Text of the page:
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Hyundai debuts a miracle device that can help paraplegics walk

Опубликовано : 1-09-2017, 15:35 | Категория: Technology news   
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Like most automakers at this year's CES, Hyundai has focused on its concept car for self-driving. But the real innovation demonstrated by the company had nothing to do with the vehicles.

A spherical display with a trio of prototypes of exoskeletons sat on the side of the crowded stand. Hyundai hopes to enter the market soon. Each of the devices offered a different functionality - helping in industrial work, helping to carry older people and giving paraplegians an opportunity to walk again. Hyundai says he hopes to make the H-MEX more accessible than existing exoskeletons, since it has plants capable of mass production of other types of mobile devices.
"A car is one of the mobility devices," says Jung Kyungmo, senior research fellow at Human Factors and Devices Research Group in Hyundai. "Exoskeletons are another mobile device that we think, so we developed [this]."

Of course, Hyundai was not the first to create an exoskeleton, but it is approaching the field, as it was with the automobile industry: in order to make them more accessible and accessible to a wider audience.

Mechanics

However, most likely, it will be some time before they are available commercially. Kyungmo says that all the devices that were shown and demonstrated on the CES were prototypes, and they just started doing clinical trials to obtain an FDA certificate in the United States (and the corresponding medical certification in Korea). Currently, he does not expect to achieve this goal until 2018. And even when this milestone is reached, the product will face a slow deployment of consumers.

H-MEX (Hyundai Medical Exoskeleton), developed for paraplegia, was the first exoskeleton born in the research laboratories of the company. This device not only allows people paralyzed below the waist to take action, but also improves blood circulation among patients. In addition, says Kyungmo, the exoskeleton can be used in rehabilitation for patients with spinal injuries that did not lead to permanent paralysis.

For the outdoor observer, the H-MEX resembles an old-style leg brace (think about what young Forrest Gump wore in the Oscar in 1994) with a bulky battery pack located in the back of the user. The length of the legs on the exoskeleton can be adjusted for any user.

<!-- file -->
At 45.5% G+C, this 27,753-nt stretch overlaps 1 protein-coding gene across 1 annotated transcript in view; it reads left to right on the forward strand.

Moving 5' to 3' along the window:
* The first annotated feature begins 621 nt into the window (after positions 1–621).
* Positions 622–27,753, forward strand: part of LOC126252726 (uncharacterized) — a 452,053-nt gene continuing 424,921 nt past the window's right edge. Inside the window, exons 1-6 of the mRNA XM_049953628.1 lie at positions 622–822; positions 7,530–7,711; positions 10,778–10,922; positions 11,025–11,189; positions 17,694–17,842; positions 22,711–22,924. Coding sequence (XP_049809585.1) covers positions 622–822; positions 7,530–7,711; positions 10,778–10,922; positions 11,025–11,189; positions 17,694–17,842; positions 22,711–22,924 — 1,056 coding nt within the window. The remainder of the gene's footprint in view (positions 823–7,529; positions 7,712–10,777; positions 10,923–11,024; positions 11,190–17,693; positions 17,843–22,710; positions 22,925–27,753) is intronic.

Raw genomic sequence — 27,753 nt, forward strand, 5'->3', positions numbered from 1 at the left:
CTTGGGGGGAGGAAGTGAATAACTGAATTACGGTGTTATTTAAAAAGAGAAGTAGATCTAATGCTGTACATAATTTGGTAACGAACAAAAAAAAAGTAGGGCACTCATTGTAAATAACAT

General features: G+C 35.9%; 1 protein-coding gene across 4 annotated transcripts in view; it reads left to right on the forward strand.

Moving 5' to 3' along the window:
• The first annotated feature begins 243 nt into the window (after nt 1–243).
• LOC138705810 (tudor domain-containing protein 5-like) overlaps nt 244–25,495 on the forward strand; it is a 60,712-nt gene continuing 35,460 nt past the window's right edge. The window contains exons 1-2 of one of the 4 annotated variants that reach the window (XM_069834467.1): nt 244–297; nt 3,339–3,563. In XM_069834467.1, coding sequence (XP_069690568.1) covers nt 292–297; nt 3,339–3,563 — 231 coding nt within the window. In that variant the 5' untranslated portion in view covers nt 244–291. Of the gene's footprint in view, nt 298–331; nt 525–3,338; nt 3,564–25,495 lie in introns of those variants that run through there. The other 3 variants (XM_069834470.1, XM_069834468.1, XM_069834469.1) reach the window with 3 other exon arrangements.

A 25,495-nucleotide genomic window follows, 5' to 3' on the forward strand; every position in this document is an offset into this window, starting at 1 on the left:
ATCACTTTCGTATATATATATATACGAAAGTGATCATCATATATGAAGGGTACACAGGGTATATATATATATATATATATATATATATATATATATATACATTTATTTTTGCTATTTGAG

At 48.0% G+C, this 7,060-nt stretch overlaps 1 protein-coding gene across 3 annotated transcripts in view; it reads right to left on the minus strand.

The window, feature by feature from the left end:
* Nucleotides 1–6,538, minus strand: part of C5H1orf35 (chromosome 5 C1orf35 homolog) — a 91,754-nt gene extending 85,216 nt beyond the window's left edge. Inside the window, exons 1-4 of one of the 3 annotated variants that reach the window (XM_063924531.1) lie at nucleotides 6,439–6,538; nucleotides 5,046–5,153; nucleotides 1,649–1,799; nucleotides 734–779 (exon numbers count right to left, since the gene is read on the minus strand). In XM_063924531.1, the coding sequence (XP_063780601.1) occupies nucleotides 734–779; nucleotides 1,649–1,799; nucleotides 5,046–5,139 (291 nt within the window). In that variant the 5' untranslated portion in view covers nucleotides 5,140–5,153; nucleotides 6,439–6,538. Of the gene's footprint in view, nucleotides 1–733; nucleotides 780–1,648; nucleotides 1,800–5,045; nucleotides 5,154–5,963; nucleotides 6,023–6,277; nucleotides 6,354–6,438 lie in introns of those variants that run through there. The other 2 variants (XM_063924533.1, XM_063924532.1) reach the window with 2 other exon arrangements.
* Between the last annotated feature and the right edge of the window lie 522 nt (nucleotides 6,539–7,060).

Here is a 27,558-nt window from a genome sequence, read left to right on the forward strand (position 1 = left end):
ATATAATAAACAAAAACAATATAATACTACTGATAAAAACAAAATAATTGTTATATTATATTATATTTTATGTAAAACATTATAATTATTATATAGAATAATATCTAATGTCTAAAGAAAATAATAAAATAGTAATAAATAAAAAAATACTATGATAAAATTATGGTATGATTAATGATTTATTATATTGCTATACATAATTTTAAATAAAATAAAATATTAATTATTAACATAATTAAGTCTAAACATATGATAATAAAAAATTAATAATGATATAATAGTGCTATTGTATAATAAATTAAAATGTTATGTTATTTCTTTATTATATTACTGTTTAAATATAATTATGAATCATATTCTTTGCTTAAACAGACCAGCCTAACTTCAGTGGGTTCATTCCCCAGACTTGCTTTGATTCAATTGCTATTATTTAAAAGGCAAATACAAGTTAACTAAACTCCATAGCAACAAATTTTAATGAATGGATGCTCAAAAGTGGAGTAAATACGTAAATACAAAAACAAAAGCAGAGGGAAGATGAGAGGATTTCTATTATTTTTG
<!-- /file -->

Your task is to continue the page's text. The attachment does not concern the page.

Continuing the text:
Aluminum frame, which is attached to the legs, legs and back with hinges on the knee and waist, has a backpack with a lithium battery that lasts up to four hours. Carbon fiber walking sticks have controls that move each leg forward, instruct the device to sit down and tell him to climb the stairs.

Obstacles to come

They are used in conjunction with crutches that are equipped with controls that move each leg forward, instruct the device to sit down and tell him to climb the stairs. Inspired by H-MEX, the company then developed the H-WEX (Hyundai Waist Exoskeleton), designed to facilitate the work of workers working in factories.

"The robot gives them additional back support ... This can help the worker ... raise a heavy object," says Kyungmo.

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After that, HUMA (Hyundai Universal Mobility Assist), which was designed to transport elderly people and could have potential military applications.

In addition to the FDA's permission, there are several issues concerning H-MEX. This is not for everyone. For example, users should be no shorter than 5 feet 4 inches. The cost has not been announced yet.

Hyundai is not alone in the world of exoskeletons. Rex Bionics, based in London, also has a device for paraplegia, although it is not yet sold in the United States, in part because it was not registered with the FDA. However, the publicly traded ReWalk (RWLK) does sell exoskeletons in the country, and it was the first company to have been authorized by the FDA to use them for personal and rehabilitative use in the United States. ReWalk Personal 6.0 has a list price of $ 77,000.

While Hyundai does not even speculate on prices at this time, it says that it hopes to make the H-MEX more affordable than existing exoskeletons, since it already has plants capable of mass-producing other types of mobile devices.
Source: cnbc.com







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